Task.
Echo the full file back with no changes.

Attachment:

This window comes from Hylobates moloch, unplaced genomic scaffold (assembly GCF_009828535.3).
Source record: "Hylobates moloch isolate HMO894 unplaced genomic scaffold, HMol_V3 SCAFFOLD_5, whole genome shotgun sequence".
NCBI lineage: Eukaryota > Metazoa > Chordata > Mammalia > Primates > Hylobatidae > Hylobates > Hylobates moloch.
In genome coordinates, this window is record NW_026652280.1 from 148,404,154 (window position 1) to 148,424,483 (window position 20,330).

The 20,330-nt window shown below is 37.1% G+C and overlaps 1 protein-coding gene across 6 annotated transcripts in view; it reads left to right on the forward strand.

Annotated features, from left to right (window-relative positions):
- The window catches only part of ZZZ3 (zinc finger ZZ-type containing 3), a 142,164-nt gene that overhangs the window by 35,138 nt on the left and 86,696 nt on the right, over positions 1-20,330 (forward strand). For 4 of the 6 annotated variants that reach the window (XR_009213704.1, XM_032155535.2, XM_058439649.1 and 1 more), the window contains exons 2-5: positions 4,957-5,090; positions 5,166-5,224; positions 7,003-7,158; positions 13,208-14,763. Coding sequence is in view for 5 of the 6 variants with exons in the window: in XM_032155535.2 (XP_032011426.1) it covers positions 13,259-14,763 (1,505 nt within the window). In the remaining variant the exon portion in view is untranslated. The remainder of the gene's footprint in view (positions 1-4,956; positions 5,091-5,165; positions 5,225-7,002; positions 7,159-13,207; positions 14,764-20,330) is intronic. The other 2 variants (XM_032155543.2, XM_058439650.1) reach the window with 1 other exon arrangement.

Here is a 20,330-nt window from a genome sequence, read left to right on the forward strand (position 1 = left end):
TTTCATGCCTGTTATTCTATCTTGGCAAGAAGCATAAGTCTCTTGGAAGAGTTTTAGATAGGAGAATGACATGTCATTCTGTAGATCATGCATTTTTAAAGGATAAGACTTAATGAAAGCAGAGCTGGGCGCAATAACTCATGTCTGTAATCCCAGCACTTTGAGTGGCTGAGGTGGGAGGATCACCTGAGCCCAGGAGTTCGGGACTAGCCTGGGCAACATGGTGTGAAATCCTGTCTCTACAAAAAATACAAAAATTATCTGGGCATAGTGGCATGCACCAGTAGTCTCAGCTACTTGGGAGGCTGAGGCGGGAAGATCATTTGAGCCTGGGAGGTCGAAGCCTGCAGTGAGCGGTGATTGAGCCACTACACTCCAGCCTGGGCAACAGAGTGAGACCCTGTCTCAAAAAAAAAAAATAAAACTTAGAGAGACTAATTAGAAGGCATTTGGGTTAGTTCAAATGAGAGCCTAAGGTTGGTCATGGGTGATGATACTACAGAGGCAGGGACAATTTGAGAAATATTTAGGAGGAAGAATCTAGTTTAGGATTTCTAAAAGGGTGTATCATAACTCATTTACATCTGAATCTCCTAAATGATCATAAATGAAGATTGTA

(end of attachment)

This window comes from Hylobates moloch, unplaced genomic scaffold (assembly GCF_009828535.3).
Source record: "Hylobates moloch isolate HMO894 unplaced genomic scaffold, HMol_V3 SCAFFOLD_5, whole genome shotgun sequence".
NCBI lineage: Eukaryota > Metazoa > Chordata > Mammalia > Primates > Hylobatidae > Hylobates > Hylobates moloch.
In genome coordinates, this window is record NW_026652280.1 from 148,404,154 (window position 1) to 148,424,483 (window position 20,330).

The 20,330-nt window shown below is 37.1% G+C and overlaps 1 protein-coding gene across 6 annotated transcripts in view; it reads left to right on the forward strand.

Annotated features, from left to right (window-relative positions):
- The window catches only part of ZZZ3 (zinc finger ZZ-type containing 3), a 142,164-nt gene that overhangs the window by 35,138 nt on the left and 86,696 nt on the right, over positions 1-20,330 (forward strand). For 4 of the 6 annotated variants that reach the window (XR_009213704.1, XM_032155535.2, XM_058439649.1 and 1 more), the window contains exons 2-5: positions 4,957-5,090; positions 5,166-5,224; positions 7,003-7,158; positions 13,208-14,763. Coding sequence is in view for 5 of the 6 variants with exons in the window: in XM_032155535.2 (XP_032011426.1) it covers positions 13,259-14,763 (1,505 nt within the window). In the remaining variant the exon portion in view is untranslated. The remainder of the gene's footprint in view (positions 1-4,956; positions 5,091-5,165; positions 5,225-7,002; positions 7,159-13,207; positions 14,764-20,330) is intronic. The other 2 variants (XM_032155543.2, XM_058439650.1) reach the window with 1 other exon arrangement.

Here is a 20,330-nt window from a genome sequence, read left to right on the forward strand (position 1 = left end):
TTTCATGCCTGTTATTCTATCTTGGCAAGAAGCATAAGTCTCTTGGAAGAGTTTTAGATAGGAGAATGACATGTCATTCTGTAGATCATGCATTTTTAAAGGATAAGACTTAATGAAAGCAGAGCTGGGCGCAATAACTCATGTCTGTAATCCCAGCACTTTGAGTGGCTGAGGTGGGAGGATCACCTGAGCCCAGGAGTTCGGGACTAGCCTGGGCAACATGGTGTGAAATCCTGTCTCTACAAAAAATACAAAAATTATCTGGGCATAGTGGCATGCACCAGTAGTCTCAGCTACTTGGGAGGCTGAGGCGGGAAGATCATTTGAGCCTGGGAGGTCGAAGCCTGCAGTGAGCGGTGATTGAGCCACTACACTCCAGCCTGGGCAACAGAGTGAGACCCTGTCTCAAAAAAAAAAAATAAAACTTAGAGAGACTAATTAGAAGGCATTTGGGTTAGTTCAAATGAGAGCCTAAGGTTGGTCATGGGTGATGATACTACAGAGGCAGGGACAATTTGAGAAATATTTAGGAGGAAGAATCTAGTTTAGGATTTCTAAAAGGGTGTATCATAACTCATTTACATCTGAATCTCCTAAATGATCATAAATGAAGATTGTA